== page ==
The crisis there has turned public opinion against press reporting on the situation, especially from the international media, which many see as biased toward the Rohingya. As the military has denied wrongdoing in its operations, the NLD government, which notably does not have power over the country's security forces, has backed them up, labeling credible reports of atrocities against Rohingya as "fake news." Foreign media has been largely barred from visiting northern Rakhine State, and local journalists who've gained independent access have reported at considerable personal risk. Within this environment, the prosecution of the Reuters journalists—among the few who were keeping the world informed on the situation from inside Myanmar—sends a particularly chilling message to others covering these events, and contributes to increasingly prevalent self-censorship.
But the motivations behind this self-censorship are more complex and not always rooted in outright intimidation. Given the general antipathy toward Rohingya among the wider population, a number of local outlets have taken to willingly limiting their coverage or working to bring it in line with government narratives. In many cases, they have simply regurgitated government propaganda. Most have preferred to use the pejorative term "Bengali" in reference to Rohingya, implying that they're illegal immigrants from Bangladesh, and some have joined the chorus criticizing their international counterparts as biased. In 2016, a prominent English-language daily, The Myanmar Times, fired one of its reporters after she published an article discussing sexual violence committed by security forces against Rohingya. The paper's quality has also declined precipitously in the past two years, under new management that has worked to limit coverage of the situation in Rakhine State.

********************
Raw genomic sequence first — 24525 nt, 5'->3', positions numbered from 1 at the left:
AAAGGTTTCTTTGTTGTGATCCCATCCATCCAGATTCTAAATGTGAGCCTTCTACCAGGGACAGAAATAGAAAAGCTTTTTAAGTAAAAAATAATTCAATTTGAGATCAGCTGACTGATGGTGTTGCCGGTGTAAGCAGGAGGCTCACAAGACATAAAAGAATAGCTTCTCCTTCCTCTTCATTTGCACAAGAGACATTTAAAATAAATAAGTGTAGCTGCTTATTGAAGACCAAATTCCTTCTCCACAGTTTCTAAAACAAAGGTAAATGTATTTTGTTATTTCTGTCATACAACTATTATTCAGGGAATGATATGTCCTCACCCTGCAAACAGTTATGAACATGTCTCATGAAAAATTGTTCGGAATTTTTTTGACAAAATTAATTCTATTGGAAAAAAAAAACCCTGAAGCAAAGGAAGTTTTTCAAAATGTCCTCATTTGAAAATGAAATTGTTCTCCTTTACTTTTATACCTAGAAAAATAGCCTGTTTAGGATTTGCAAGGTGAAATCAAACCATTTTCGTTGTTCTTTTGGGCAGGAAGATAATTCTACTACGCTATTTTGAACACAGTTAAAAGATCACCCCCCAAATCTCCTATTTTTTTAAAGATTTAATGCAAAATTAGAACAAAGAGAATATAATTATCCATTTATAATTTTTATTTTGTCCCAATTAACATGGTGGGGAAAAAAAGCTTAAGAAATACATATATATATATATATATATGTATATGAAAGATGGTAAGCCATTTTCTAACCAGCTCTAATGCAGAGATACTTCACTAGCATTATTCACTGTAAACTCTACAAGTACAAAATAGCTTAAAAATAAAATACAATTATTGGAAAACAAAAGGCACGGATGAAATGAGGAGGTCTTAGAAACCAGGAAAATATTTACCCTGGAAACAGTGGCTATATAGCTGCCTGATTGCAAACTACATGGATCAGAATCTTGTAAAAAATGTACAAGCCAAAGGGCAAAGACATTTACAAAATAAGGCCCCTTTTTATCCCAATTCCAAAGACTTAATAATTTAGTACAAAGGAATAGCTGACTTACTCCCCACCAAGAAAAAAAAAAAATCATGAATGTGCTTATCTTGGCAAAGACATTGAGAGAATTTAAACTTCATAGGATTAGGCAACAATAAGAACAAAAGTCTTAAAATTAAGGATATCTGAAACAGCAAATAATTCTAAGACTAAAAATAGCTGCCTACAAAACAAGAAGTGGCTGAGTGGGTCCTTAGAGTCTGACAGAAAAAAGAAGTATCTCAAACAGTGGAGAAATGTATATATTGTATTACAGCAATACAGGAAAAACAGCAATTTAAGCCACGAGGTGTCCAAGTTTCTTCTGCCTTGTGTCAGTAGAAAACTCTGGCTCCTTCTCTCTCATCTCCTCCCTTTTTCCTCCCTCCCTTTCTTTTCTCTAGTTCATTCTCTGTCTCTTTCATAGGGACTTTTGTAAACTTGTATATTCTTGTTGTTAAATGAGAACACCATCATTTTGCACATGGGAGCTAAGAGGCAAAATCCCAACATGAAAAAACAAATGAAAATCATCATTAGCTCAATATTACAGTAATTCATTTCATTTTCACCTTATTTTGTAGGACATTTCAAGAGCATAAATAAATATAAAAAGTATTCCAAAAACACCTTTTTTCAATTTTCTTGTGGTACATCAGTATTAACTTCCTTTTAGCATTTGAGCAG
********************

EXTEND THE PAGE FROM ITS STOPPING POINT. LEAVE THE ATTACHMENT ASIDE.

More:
Even publications that were once champions in the struggle for democracy and press freedom in Myanmar have received criticism for towing the government—and military—line. Perhaps most notably, The Irrawaddy, a news website founded by exiled reporters, took to inserting the term "self-identifying" before each mention of "Rohingya" in the heat of the crisis, in an apparent effort to impugn the legitimacy of the ethnic designation.
On Monday, Myanmar appointed a new deputy information minister, Aung Hla Tun—himself a former Reuters correspondent—who's been particularly critical of international coverage in the wake of the crisis and who previously declared that, "the greatest responsibility of media today in Myanmar is safeguarding our national image." That's unfortunately a sentiment that many in Myanmar may share, reflecting the corrosive and lasting impacts of authoritarian rule. It's also one seemingly at odds with the important work being carried out by Aung Hla Tun's now-detained successors at Reuters.
Myanmar's media environment still has a long way to go, but the threats to its future come as much from within the sector itself as from outside of it. The propensity of local journalists to parrot the official line, particularly in relation to Rakhine State, is the result of a combination of factors, including access restrictions and intimidation, but also the internalization of wider public sentiment and an unresolved debate about the role of the press.
It's imperative that Wa Lone and Kyaw Soe Oo are released and that the mounting threats against the many dedicated journalists like them in Myanmar are removed. Ultimately, however, strengthening the media landscape will also require the promotion of more honest, critical reporting on difficult issues.
This story originally appeared in New America's digital magazine, New America Weekly, a Pacific Standard partner site. Sign up to get New America Weekly delivered to your inbox, and follow @NewAmerica on Twitter.